IOOF’s profit for the half year flopped, but the group has dived into a plan to reshape its advice business, with its chief hinting at plans for the recently acquired ANZ wealth business.
For the six months leading up to December, the group’s underlying net profit after tax (UNPAT) was $61.3 million, falling in the range of its downgraded profit after it bought ANZ’s pensions and investments (P&I) business, and a 39 per cent fall from the year before. However, the figure included $4.3 million in UNPAT from discontinued operations.
UNPAT from continuing operations (excluding Ord Minnett, AET Corporate Trust and Perennial Value Management) was $55.6 million, plunging by 61 per cent from the year before.
Funds under management, advice and administration (FUMA) was up by 5.2 per cent to $145.7 billion, but IOOF chief executive Renato Mota reported the group’s earnings had been deteriorated by divestments, the reduced economic interest from the ANZ P&I coupon, an uplift in costs associated with governance and continued pricing pressure.
The integration of P&I into IOOF is one of three key elements in the group’s “transformation plan” moving forward. The other two are: “Evolve 21”, its endeavour to simplify its platform suite into one contemporary platform (not including the P&I products), and “Advice 2.0”, its plan to make its financial advice segment a standalone business.
The advice segment, excluding the ANZ wealth management acquisition, produced an UNPAT of $26.4 million for the half, down by 13.4 per cent from the prior corresponding period.
IOOF noted the division’s net operating revenue, which fell by 5.8 per cent to $93.6 million, was “adversely impacted” by competitive pricing from a third-party administrator – it reported since then IOOF has matched the offer.
Despite the profit fall in advice, the group is relying on the segment to increase its inflows, through “increasing adviser numbers, a relatively higher number of salaried advisers within that growing total, a better share of advice revenues for offering licensee services and increased returns from services to self-licensed advisers”.
As outlined in the last full-year results, there are three elements to the IOOF advice model going forward: salaried advisers, self-employed advice licensees and IOOF Alliances, a service provider providing institutional support for self-licensed groups.
All three elements will need to be transformed in order to make the advice segment profitable on its merit, Mr Mota said.
“We expect salaried advice to increase, we expect the self-employed advice licensee model to break even and that's certainly not something that the current ex-ANZ licensees do,” he said.
“Certainly there is a new economic model that must be born out of that, certainly that portfolio, but more generally across the self-employed model.
“Each three of those [elements] will need to justify their existence but the bulk of the economic return we expect to come through our salaried corporatised advice model.”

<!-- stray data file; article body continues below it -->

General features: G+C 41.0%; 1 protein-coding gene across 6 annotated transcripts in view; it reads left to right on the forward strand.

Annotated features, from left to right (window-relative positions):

Mr Mota expects the ANZ ADGs, acquired in 2018, to break even within two to three years.
During the second quarter of financial year 2020, 11 new advice practices joined the group, which saw an increase in FUMA of $985 million to $76.6 billion.
IOOF stated it is now the second largest advice business, with 1,443 advisers and the fifth-largest platform provider by funds under administration.
Mr Mota has said IOOF is committed to the “reinvention of advice”.
Shake-up of P&I products
The group had completed its $825 million acquisition of the P&I business at the end of January. Mr Mota said the purchase for IOOF, an advice-led business, improved its scale, reach and opportunities for transformation, but he noted the business was probably starved of investment in the lead up to the sale, resulting in outflows in a number of P&I products.
Mr Mota hinted the products may be due for a switch from their master trust structure to a more contemporary wrap package, similar to what has occurred with IOOF offerings.
“Now that we have the businesses and the capabilities, we're looking to make sure that we underpin the service of that. And there had been recent improvements in service around that product set,” he said.
“But at the same time, there's also an opportunity here to understand whether, in fact, the issues may be around product design. And certainly, being a master trust in nature, it's different to a wrap structure.
“We’re determining whether there is a need, for master trust structure, or is there more appeal for the – let’s call them, the contemporary IOOF products, that tend to be wrap style in nature. There may be a substitute effect potentially, but at the same time, we're also underpinning the existing offer on an ongoing basis to those clients.
“It’s a competitive marketplace. And we need to make sure that our products are contemporary, are for high quality service outcomes and are used on their merits.”
The investment management business generated the strongest improvement out of the segments, producing an UNPAT of $19.6 million, up 8.5 per cent.
Its net operating revenue of $34.5 million, up 5.6 per cent, is in line with market based growth in average funds flowing largely from improved platform FUMA, IOOF said.
Meanwhile, the portfolio and estate administration business copped a downfall, with its UNPAT down 19.9 per cent to $32.9 million and net operating revenue dropping 6.8 per cent to $112.1 million.
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